He added, “Two vice-chancellors have come and gone before Ozumba, the incumbent, came. He has renovated hostels. The Federal Government does not build hostels anymore and it’s been long they stopped it. Institutions are crying. There is underfunding of education. And when you increase school fees by just N1, students will shut down the school. Before the Treasury Single Account (TSA) came in, this university was known to be paying on the 26th of every month. But with TSA, every money is locked up. Before you even get approval, you may have served out your tenure.”
Conversely, private universities appear neater and better run. Covenant University in Ota, Ogun State, is a typical example.
In saner societies, a university environment is cool, calm and clean. I remember Cardiff University, my other alma mater, with nostalgia. You could eat in their toilets if you wished. Ideally, for one to be able to concentrate and produce a great research work, one needs an environment that is conducive to learning.
Our public universities cannot provide that. They have failed and fallen short of the glory of education. Many other public institutions in Nigeria have also failed. Is it public secondary schools? Is it Nigeria telecommunications? Is it Nigeria Airways? Is it the general hospitals? You can add your own to the list.
The question is: what is wrong with us? We visit other countries and see how things work. But in our own country, we do the opposite. We go on sabbatical to other universities abroad. We enjoy their state-of-the art facilities. We return home to ruin our own.
I wonder if foreign students still come to our universities. I wonder if foreign lecturers still come for sabbatical in our schools. I wonder the type of research work that will emerge from this kind of system.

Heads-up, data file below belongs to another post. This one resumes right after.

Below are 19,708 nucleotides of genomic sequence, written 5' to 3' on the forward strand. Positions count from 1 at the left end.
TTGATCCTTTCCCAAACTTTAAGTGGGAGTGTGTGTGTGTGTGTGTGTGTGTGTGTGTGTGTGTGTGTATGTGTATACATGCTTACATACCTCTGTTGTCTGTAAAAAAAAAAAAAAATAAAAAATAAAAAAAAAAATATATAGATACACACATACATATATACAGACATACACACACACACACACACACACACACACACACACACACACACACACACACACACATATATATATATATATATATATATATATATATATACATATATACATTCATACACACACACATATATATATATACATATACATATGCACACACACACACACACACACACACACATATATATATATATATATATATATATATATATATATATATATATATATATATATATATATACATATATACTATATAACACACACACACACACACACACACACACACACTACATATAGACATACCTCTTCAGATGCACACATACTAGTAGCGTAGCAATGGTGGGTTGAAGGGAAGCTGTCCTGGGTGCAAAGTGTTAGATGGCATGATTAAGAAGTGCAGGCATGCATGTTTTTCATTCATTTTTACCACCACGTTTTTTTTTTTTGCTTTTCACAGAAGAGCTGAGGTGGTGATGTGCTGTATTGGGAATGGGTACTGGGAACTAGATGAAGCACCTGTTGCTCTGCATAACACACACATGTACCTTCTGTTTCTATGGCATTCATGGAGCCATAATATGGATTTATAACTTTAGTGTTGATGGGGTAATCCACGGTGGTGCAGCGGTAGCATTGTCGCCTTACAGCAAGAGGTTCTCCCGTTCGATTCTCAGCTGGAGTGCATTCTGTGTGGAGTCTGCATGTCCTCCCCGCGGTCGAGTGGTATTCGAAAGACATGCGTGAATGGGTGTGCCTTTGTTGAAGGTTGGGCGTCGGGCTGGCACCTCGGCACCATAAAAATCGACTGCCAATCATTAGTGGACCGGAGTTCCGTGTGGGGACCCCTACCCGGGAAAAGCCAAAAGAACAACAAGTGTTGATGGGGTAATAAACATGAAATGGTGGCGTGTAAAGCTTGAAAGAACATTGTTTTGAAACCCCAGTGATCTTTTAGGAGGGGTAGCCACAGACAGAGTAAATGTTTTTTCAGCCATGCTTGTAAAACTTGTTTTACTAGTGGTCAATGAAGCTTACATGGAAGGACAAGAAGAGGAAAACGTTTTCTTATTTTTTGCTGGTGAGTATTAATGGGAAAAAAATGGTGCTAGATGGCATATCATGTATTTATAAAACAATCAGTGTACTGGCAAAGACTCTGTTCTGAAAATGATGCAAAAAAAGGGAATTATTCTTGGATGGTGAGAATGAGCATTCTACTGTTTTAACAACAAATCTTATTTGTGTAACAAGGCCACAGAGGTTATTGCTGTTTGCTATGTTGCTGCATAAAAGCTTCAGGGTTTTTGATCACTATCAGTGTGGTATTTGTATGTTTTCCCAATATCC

The problem is such that only the University of Ibadan falls within the first 1,000 in the current world university rankings. It is ranked 991st worldwide and 14th in Africa. No other Nigerian university appeared in this global ranking.
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In those days, when the students’ union was strong, students would have protested. Not anymore. Now, they grumble. The lecturers also grumble. The Academic Staff Union of Universities (ASUU) frequently goes on strike to press home its demands for better welfare and better universities. Nothing much happens afterwards.
That is why many rich parents don’t send their children to public schools anymore. From private primary and secondary schools, they go to private universities.
The Federal Government should think seriously of how to tackle the rot in our universities. In the 2018 budget, the amount allocated to education is 7 percent. This is grossly inadequate. Can’t we reallocate part of our humongous security votes to education? Can’t the universities look beyond admission and screening fees in generating income to augment government allocations?